Horsham Photographers ( B-G )
Click here to return to Home Page
Professional Photographers in Horsham ( B - G )
Thomas Charles BAYFIELD - Mrs Elizabeth BAYFIELD - William Henry BRIGDEN - Jesse & Charles BROWN - Ernest CHART - Mr W. CLARK of West Street - James GOLDSWORTHY
Thomas Charles BAYFIELD (1830-1880)
active as a photographer in Horsham from 1863 to 1880
Mrs Elizabeth BAYFIELD (1835-1907)
active as a photographer in Horsham from 1880 to around 1882
|Thomas Charles Bayfield was born
in London on 27th October 1830, the son of Thomas and Louisa Bayfield.
Thomas Charles Bayfield was baptised at St Andrew's Church, Holborn on
22nd November 1830. By 1861, Thomas Bayfield was married and was living
in Maidstone, Kent with his wife Elizabeth. When Thomas and Elizabeth
Bayfield arrived in Horsham around 1863 they had two children, a boy
named Thomas William Bayfield and a young daughter, Louisa
Maria Bayfield (born 1861, Maidstone). Sadly, young Thomas
Bayfield died soon after the family's arrival in Horsham in 1863.
It appears that when Thomas Charles Bayfield first arrived in Horsham around 1863, he worked from a mobile photographic studio. On the front page of the first copy of Horsham's earliest newspaper, the Horsham Mercury, issued on Saturday, 25th June 1864, there is an advertisement for Bayfield's "Photographic Carriage", where the photographer produced "carte-de-visite portraits". Bayfield eventually established a permanent photographic portrait studio in Horsham's North Street (the studio was later numbered No 30 North Street), where he remained until his death some 15 years later.
Around 1865, Mrs Elizabeth Bayfield gave birth to a daughter named Alice Maud. At least eight more Bayfield children were born in Horsham - Maria Lydia (born 1867), Maude Helena (born 1869), Annie (born 1870), Ada (born 1871), Flora (born 1873), Kate (born 1875), Charles (born 1877) and Cecil Edward Bayfield (born 1880). Not all of these children would reach adulthood. Cecil Edward Bayfield died before his first birthday. Maria Lydia Bayfield disappears from records before the 1871 census was taken and Charles Bayfield, the sole surviving son, was to die in 1893 before reaching his sixteenth birthday.
Thomas C. Bayfield was the leading studio photographer in Horsham from the mid 1860s to the end of the 1870s. Bayfield billed himself as a portrait and landscape photographer and it is likely that he was responsible for many of the photographic views of Horsham that were produced in the late 1860s and 1870s. Bayfield is known to have photographed the children of William Pirie, the Headmaster of Collyer's School, Horsham, and he might have been behind the camera when photographs of the masters and boys at Collyer's School were taken in the 1860s and 1870s. The earliest known photograph of the west front of Collyer's School, dating from around 1868, is possibly the work of Bayfield.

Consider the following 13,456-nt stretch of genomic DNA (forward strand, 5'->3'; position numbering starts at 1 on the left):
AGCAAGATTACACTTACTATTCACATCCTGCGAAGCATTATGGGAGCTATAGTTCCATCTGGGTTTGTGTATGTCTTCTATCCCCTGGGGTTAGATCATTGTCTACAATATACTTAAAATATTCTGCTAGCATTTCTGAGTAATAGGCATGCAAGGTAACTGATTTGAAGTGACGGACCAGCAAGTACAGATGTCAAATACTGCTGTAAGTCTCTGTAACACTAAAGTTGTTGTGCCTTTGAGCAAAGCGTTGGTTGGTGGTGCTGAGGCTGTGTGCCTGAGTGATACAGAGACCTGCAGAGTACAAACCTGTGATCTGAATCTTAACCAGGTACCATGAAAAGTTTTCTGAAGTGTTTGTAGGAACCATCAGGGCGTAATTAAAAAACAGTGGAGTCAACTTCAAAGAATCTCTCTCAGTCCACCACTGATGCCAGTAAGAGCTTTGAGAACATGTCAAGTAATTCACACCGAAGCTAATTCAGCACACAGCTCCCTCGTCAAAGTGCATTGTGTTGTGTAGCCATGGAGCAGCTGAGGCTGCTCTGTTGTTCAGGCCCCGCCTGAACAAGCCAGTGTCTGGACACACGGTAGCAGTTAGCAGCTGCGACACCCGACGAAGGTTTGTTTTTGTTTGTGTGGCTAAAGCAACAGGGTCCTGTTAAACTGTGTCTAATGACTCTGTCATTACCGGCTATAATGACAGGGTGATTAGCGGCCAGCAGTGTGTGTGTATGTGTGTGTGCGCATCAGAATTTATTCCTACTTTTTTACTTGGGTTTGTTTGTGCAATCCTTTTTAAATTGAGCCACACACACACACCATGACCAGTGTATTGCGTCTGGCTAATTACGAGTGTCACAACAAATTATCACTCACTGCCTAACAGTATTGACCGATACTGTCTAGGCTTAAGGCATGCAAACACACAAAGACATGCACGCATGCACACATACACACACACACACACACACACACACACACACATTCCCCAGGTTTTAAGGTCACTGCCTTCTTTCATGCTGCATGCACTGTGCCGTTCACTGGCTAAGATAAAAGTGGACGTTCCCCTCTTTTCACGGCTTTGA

Thomas Charles Bayfield died in Horsham in 1880 at the age of 50. [ Bayfield's death was registered in Horsham during the fourth quarter of 1880 ]. His widow, Mrs Elizabeth Bayfield, with the assistance of her eldest daughter, Louisa Bayfield, ran her late husband's studio until around 1882. In the 1881 census, Mrs Elizabeth Bayfield is recorded at 30 North Street and is described as a "Photographer", aged 46. Twenty year old Louisa C. Bayfield also gives her occupation as "Photographer"
By the time the 1901 census was taken, Mrs Elizabeth Bayfield had retired and was "Living on Own Means" in Islington, London. At this date, Louisa Bayfield was working as a photographic artist in Bournemouth.
Photographs from the studio of Thomas C. Bayfield of North Street, Horsham
|[ABOVE ] A vignette portrait of a young man, a carte-de-visite by Thomas C. Bayfield of North Street, Horsham (c1872).||[ABOVE ] The trade plate of Thomas C. Bayfield, Photographer, North Street, Horsham (c1874)||[ABOVE ] A portrait of a young woman, a carte-de-visite by Thomas C. Bayfield of North Street, Horsham (c1874).|
|[ABOVE ] A portrait of a young woman, a carte-de-visite by Thomas C. Bayfield of North Street, Horsham (c1878).||[ABOVE ] A vignette portrait of a young man, a carte-de-visite by Thomas C. Bayfield of North Street, Horsham (c1875).||[ABOVE ] A portrait of a young woman, a carte-de-visite by Thomas C. Bayfield of North Street, Horsham (c1874).|
|[ABOVE] An oval-framed portrait of John Bolwell (1851-1920), a carte-de-visite by Thomas C. Bayfield of North Street, Horsham (c1875). John Bolwell was born in Devizes, Wiltshire, in 1851, but he worked as a School Master in Horsham for many years. When he married Bertha Ann O'Connor at Horsham in 1875, John Bolwell was employed as a Board School Teacher in New Shoreham, Sussex. In 1882, John Bolwell and his family settled in Horsham, where Bolway found employment as a school teacher. In 1899 John Bolwell was the Master of the Trafalgar Road Board School in Horsham. By 1911, John Bolwell was the Master of Horsham's Victory Road Public Elementary School. John Bolwell died in Horsham in 1920 at the age of 68.||[ABOVE] A carte-de-visite portrait of Mrs Bertha Ann Bolwell (1852-1928), the wife of John Bolwell, a Horsham School Master, photographed by Thomas C. Bayfield of North Street, Horsham around 1875. Mrs Bolwell was born Bertha Ann O'Connor in London in 1852. Bertha Ann O'Connor married John Bolwell (1851-1920) at Horsham in 1875. Bertha gave birth to at least seven children - Edith Elizabeth (born 1876), Cecilia Sarah (born 1880), Evelyn May (born 1881), Wilhelmina Amy (born 1883),William John (born 1885), Adeline Bessie (born 1889) and Edred James Bolwell (born 1892). At least five of these children became school teachers, including Wilhelmina Amy Bolwell and William John Bolwell pictured below.|
William Henry BRIGDEN
active as a photographer in Horsham from 1900 to 1903
William Henry Brigden was born in